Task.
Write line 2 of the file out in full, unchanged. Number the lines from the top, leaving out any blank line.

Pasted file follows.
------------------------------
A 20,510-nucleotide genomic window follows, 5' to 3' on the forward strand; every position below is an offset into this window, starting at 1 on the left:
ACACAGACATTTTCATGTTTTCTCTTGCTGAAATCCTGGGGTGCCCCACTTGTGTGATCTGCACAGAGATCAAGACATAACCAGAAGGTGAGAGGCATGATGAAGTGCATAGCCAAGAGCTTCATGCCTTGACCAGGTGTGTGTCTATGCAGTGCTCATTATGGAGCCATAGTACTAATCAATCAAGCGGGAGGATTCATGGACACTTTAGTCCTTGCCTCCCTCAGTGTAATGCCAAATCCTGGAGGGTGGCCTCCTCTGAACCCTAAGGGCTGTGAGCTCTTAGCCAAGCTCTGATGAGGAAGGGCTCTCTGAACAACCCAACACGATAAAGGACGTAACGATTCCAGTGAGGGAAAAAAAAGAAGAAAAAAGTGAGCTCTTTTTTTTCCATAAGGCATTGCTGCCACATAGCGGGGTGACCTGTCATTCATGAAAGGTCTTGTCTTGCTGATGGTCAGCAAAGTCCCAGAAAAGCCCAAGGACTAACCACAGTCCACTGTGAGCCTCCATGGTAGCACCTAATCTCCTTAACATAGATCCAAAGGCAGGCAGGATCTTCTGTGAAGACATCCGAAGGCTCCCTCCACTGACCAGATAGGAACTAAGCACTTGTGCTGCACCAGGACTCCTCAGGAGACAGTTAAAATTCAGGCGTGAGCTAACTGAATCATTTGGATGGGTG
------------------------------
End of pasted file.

ACACAGACATTTTCATGTTTTCTCTTGCTGAAATCCTGGGGTGCCCCACTTGTGTGATCTGCACAGAGATCAAGACATAACCAGAAGGTGAGAGGCATGATGAAGTGCATAGCCAAGAGCTTCATGCCTTGACCAGGTGTGTGTCTATGCAGTGCTCATTATGGAGCCATAGTACTAATCAATCAAGCGGGAGGATTCATGGACACTTTAGTCCTTGCCTCCCTCAGTGTAATGCCAAATCCTGGAGGGTGGCCTCCTCTGAACCCTAAGGGCTGTGAGCTCTTAGCCAAGCTCTGATGAGGAAGGGCTCTCTGAACAACCCAACACGATAAAGGACGTAACGATTCCAGTGAGGGAAAAAAAAGAAGAAAAAAGTGAGCTCTTTTTTTTCCATAAGGCATTGCTGCCACATAGCGGGGTGACCTGTCATTCATGAAAGGTCTTGTCTTGCTGATGGTCAGCAAAGTCCCAGAAAAGCCCAAGGACTAACCACAGTCCACTGTGAGCCTCCATGGTAGCACCTAATCTCCTTAACATAGATCCAAAGGCAGGCAGGATCTTCTGTGAAGACATCCGAAGGCTCCCTCCACTGACCAGATAGGAACTAAGCACTTGTGCTGCACCAGGACTCCTCAGGAGACAGTTAAAATTCAGGCGTGAGCTAACTGAATCATTTGGATGGGTG